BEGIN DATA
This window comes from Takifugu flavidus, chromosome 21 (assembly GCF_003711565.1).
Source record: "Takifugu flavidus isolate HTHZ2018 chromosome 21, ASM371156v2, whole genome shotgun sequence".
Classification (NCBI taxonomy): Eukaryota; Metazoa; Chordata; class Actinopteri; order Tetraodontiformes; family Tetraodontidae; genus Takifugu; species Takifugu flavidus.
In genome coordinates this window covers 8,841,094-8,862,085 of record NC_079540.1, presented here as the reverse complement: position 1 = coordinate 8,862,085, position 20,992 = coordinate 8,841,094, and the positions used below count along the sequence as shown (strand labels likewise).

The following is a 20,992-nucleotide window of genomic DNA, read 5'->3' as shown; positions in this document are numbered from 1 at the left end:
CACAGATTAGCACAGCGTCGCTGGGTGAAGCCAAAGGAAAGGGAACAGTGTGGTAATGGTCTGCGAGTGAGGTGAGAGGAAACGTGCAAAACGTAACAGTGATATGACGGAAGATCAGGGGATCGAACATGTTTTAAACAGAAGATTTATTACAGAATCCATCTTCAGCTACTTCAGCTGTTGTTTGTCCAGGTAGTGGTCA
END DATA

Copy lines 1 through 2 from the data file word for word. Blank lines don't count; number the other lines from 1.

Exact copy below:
This window comes from Takifugu flavidus, chromosome 21 (assembly GCF_003711565.1).
Source record: "Takifugu flavidus isolate HTHZ2018 chromosome 21, ASM371156v2, whole genome shotgun sequence".